When I read thing about Bayport being too hoity-toity for the likes of a brewery bus to drive through the neighborhood it makes me laugh a little. Mostly because Bayport isn’t very hoity toity — I mean don’t get me wrong there are some neighbors that may sway a little in that direction — but in general it’s probably no different than any other neighborhood. But I laughed at the characterization Bayport being too hoity toity for brewery tours because, oh my god, is there anything more hipster than a brewery bus? I mean, come on. The brewery party bus isn’t taking anyone to the Budweiser plant in Fairfield, and it’s beer “education.” If you check out the Yelp reviews they seem to specialize in bachelorette parties and 50th birthdays.
But anyway, it’s interesting how everyone still talks about Bayport as though we all moved in yesterday. Did you know that Bayport is now almost nine years old? The first lotteries started in 2004, when we first moved in I think it was 2005 so we have been in Bayport for eight years and five of those years in our current (later phase) house. But I guess in a town that measures in generations as opposed to years it will be decades until Bayport residents are not seen as interlopers.
I had actually crafted a whole post in my head with a Bayport update and retrospective, but got sidetracked by the beer bus thing. I thought the folks who mentioned never seeing anyone in Bayport and it being akin to a ghost town would be interested in my little piece of the neighborhood and I had this whole maudlin introduction written about my childhood and how that impacted what I wanted for my children and their childhood. But then I scrapped it. This post is also for John P. who — I think it was John P. — thought that the existence of pocket parks was a mistake.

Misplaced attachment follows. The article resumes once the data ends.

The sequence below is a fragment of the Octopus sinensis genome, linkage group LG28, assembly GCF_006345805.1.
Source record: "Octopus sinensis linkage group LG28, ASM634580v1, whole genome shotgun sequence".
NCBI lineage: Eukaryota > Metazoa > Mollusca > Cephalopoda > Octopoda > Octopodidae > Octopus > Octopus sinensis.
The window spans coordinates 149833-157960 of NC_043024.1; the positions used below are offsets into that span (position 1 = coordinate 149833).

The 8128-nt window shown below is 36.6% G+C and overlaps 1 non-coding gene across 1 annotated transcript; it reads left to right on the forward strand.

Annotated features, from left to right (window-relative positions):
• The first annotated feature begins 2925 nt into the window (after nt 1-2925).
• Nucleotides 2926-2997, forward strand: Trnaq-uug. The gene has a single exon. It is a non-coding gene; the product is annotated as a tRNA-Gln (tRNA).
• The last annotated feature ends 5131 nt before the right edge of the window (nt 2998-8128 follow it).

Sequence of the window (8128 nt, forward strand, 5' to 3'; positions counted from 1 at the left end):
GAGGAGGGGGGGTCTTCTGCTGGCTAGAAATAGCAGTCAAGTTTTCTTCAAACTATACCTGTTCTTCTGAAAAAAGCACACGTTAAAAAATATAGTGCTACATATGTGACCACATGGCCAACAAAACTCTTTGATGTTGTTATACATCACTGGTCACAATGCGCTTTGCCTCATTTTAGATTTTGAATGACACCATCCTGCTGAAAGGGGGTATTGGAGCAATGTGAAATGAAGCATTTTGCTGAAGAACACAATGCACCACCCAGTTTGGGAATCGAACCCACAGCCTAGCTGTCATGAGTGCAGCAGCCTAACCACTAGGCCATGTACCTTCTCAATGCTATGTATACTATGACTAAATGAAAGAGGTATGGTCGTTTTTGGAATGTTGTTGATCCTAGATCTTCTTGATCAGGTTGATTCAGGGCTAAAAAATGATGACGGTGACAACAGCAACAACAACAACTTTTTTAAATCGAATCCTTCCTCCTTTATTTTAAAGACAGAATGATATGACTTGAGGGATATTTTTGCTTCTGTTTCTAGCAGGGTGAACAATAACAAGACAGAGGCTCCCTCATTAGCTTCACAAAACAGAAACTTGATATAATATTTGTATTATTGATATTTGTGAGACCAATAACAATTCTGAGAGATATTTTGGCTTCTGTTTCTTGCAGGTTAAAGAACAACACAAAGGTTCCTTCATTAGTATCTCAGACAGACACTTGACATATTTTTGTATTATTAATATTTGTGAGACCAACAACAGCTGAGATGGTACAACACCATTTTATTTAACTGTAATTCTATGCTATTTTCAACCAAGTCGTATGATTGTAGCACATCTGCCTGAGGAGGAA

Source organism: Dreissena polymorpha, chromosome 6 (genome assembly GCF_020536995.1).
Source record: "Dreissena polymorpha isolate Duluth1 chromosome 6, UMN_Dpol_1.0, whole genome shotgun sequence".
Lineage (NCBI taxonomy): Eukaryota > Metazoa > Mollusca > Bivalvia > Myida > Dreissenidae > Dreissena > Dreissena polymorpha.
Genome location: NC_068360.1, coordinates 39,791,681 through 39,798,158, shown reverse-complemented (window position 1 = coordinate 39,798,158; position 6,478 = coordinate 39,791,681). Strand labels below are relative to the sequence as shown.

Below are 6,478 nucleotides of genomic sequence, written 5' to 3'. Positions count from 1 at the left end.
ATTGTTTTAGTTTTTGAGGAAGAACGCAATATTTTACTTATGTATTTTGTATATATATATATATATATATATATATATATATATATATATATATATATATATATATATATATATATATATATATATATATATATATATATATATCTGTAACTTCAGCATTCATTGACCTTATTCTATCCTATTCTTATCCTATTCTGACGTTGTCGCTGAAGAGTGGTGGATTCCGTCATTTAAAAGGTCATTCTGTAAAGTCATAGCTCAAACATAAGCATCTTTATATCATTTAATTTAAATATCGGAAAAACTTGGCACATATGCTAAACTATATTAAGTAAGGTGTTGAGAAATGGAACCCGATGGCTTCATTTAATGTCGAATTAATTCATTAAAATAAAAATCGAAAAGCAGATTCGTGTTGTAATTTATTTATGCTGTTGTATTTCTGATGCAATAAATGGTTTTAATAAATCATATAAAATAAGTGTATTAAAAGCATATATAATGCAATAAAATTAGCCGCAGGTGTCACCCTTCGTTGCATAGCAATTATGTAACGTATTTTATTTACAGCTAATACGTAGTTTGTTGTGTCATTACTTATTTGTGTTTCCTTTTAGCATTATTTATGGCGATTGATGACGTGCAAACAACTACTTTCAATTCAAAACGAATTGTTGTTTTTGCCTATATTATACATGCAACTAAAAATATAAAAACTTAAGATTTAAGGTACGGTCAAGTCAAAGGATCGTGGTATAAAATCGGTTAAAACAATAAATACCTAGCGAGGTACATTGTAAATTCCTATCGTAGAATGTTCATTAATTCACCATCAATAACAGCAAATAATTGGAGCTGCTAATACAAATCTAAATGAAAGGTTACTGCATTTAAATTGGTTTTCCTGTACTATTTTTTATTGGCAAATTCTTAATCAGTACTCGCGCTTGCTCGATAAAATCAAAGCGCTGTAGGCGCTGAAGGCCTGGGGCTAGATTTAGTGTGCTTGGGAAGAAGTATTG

So we elected to move into a different part of Bayport mainly because of the availability of a house on a pocket park. Otherwise I would have been super happy in our other house. What is awesome about the pocket park is that what my husband and I had always envisioned for the park — which is a place for kids to run around and play — has finally come to fruition. Almost every afternoon there are kids running around and playing tag or some other games and activating that area. But Wednesdays have become a particularly special day because it’s when kids that don’t live directly on the park know that there will definitely be kids outside in a sort of large scale unscheduled playdate.
The great thing about kids playing outside is that it brings the parents outside as well and whereas my anti-social and lazy inclination would just be to hole up inside, it forces me to be social and be a part of the larger community. Plus, the imaginary games they play are so much fun to watch.
I don’t know what people in other parts of the neighborhood are doing, because I’m too busy watching my kids, but I will note that it took a good five years of living here before we saw a lot of activity like we are seeing now. Probably because I, like my neighbors, all had very young children and the sort of play they are doing wouldn’t have happened with kids that topped out at four years old.
So never fear Alamedans from other parts of the city who drive by at random times and then say that there is NEVER anyone around, there are people around, it’s probably not when you are there.